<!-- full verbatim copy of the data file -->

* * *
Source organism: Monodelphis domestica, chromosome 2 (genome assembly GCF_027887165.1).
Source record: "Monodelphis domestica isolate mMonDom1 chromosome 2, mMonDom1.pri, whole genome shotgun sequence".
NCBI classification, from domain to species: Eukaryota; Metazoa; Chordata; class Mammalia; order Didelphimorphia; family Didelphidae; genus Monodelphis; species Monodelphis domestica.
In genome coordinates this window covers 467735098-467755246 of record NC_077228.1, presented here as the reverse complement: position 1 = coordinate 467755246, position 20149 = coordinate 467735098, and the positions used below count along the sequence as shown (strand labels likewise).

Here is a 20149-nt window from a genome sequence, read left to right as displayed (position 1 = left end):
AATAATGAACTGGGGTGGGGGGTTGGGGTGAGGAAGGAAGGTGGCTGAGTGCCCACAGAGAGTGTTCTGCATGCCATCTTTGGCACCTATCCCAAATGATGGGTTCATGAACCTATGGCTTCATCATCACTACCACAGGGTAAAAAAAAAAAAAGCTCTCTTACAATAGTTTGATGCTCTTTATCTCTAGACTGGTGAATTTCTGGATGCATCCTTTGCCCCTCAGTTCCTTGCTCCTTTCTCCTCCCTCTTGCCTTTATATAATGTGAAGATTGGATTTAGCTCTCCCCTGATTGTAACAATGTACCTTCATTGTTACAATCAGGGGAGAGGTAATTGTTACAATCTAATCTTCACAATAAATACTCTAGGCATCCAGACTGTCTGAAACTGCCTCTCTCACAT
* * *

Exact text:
Source organism: Monodelphis domestica, chromosome 2 (genome assembly GCF_027887165.1).
Source record: "Monodelphis domestica isolate mMonDom1 chromosome 2, mMonDom1.pri, whole genome shotgun sequence".
NCBI classification, from domain to species: Eukaryota; Metazoa; Chordata; class Mammalia; order Didelphimorphia; family Didelphidae; genus Monodelphis; species Monodelphis domestica.
In genome coordinates this window covers 467735098-467755246 of record NC_077228.1, presented here as the reverse complement: position 1 = coordinate 467755246, position 20149 = coordinate 467735098, and the positions used below count along the sequence as shown (strand labels likewise).

Here is a 20149-nt window from a genome sequence, read left to right as displayed (position 1 = left end):
AATAATGAACTGGGGTGGGGGGTTGGGGTGAGGAAGGAAGGTGGCTGAGTGCCCACAGAGAGTGTTCTGCATGCCATCTTTGGCACCTATCCCAAATGATGGGTTCATGAACCTATGGCTTCATCATCACTACCACAGGGTAAAAAAAAAAAAAGCTCTCTTACAATAGTTTGATGCTCTTTATCTCTAGACTGGTGAATTTCTGGATGCATCCTTTGCCCCTCAGTTCCTTGCTCCTTTCTCCTCCCTCTTGCCTTTATATAATGTGAAGATTGGATTTAGCTCTCCCCTGATTGTAACAATGTACCTTCATTGTTACAATCAGGGGAGAGGTAATTGTTACAATCTAATCTTCACAATAAATACTCTAGGCATCCAGACTGTCTGAAACTGCCTCTCTCACAT